Google Cloud Platform

Google Cloud stands out for its transparent and customer-friendly pricing structure. With a commitment to undercutting the pricing of the other two major cloud providers, Google Cloud aims to attract a wider base of customers.


Here is a basic comparison between the price ranges of the three providers for both minimum and maximum instance services.


Machine Type AWS Azure Google Cloud
Minimum instance 2 virtual CPUs, 8 GB RAM

$69 per month

2 virtual CPUs, 8 GB RAM

$70 per month

2 virtual CPUs, 8 GB RAM

$ 52 per month

Maximum instance 3.84 TB RAM, 128 vCPUs

$3.97 per hour

3.89 TB RAM, 128 vCPUs

$6.97 per hour

3.75 TB RAM, 160 vCPUs

$5.32 per hour


Please note that these prices are indicative and the exact figures vary based on your location, tax rates, conversion rates, and several other factors.


3.6 User Friendliness

When it comes to ease of use, AWS takes the lead. For beginners or those unfamiliar with cloud platforms, AWS offers several advantages. The most important among them is its dashboard, which is both feature-rich and user-friendly.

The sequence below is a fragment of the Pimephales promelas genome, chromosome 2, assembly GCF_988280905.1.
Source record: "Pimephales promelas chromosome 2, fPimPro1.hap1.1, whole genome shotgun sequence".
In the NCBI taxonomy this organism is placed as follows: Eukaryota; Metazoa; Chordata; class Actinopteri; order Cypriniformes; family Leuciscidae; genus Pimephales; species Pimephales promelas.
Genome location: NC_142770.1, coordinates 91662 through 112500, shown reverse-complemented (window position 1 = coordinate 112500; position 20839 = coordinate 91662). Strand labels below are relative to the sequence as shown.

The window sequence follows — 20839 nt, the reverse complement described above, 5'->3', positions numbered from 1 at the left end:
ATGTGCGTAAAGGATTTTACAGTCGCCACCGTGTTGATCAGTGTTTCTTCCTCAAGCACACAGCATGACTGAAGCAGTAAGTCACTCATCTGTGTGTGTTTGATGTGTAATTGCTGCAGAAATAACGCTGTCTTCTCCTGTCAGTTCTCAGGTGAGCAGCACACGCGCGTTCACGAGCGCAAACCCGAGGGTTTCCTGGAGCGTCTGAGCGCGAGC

Amazon Web Services provides in-depth documentation, making it easy to find instructions. Whether you navigate to the Instance segment or use the AWS search field to type your query, you can choose from video or textual instructions for hosting an instance via AWS EC2 (Elastic Compute Cloud).


Azure streamlines all its features and functions in one place. However, one pain point with Azure is the lack of comprehensive documentation and guidance. On the other hand, Google Cloud stands out for its user-friendly approach. It offers elaborate guidance, insightful documentation, and a well-organized dashboard.


Read Also: Artificial Intelligence in Digital Marketing: An In-depth Study


Final Remarks

We cannot deny the obvious – AWS is the first major player in the market of cloud computing services and has the most comprehensive suite of solutions for clients. Yet, with the cloud application development scene growing in its capabilities and demand, Microsoft Azure and Google Cloud are showing immense potential with their offerings as well.

Which one to choose among the three totally depends on your specific requirements. While you can literally close your eyes and pick AWS for any cloud computing needs, we advise that you also keep a close eye on Azure and GCP to identify areas where they have better solutions.

For result-driven software architecture consulting and tailor-made solutions, get on a call with our team at Webgen Technologies. With years of expertise in serving various industries, we provide first-rate cloud computing services that take your business to new heights.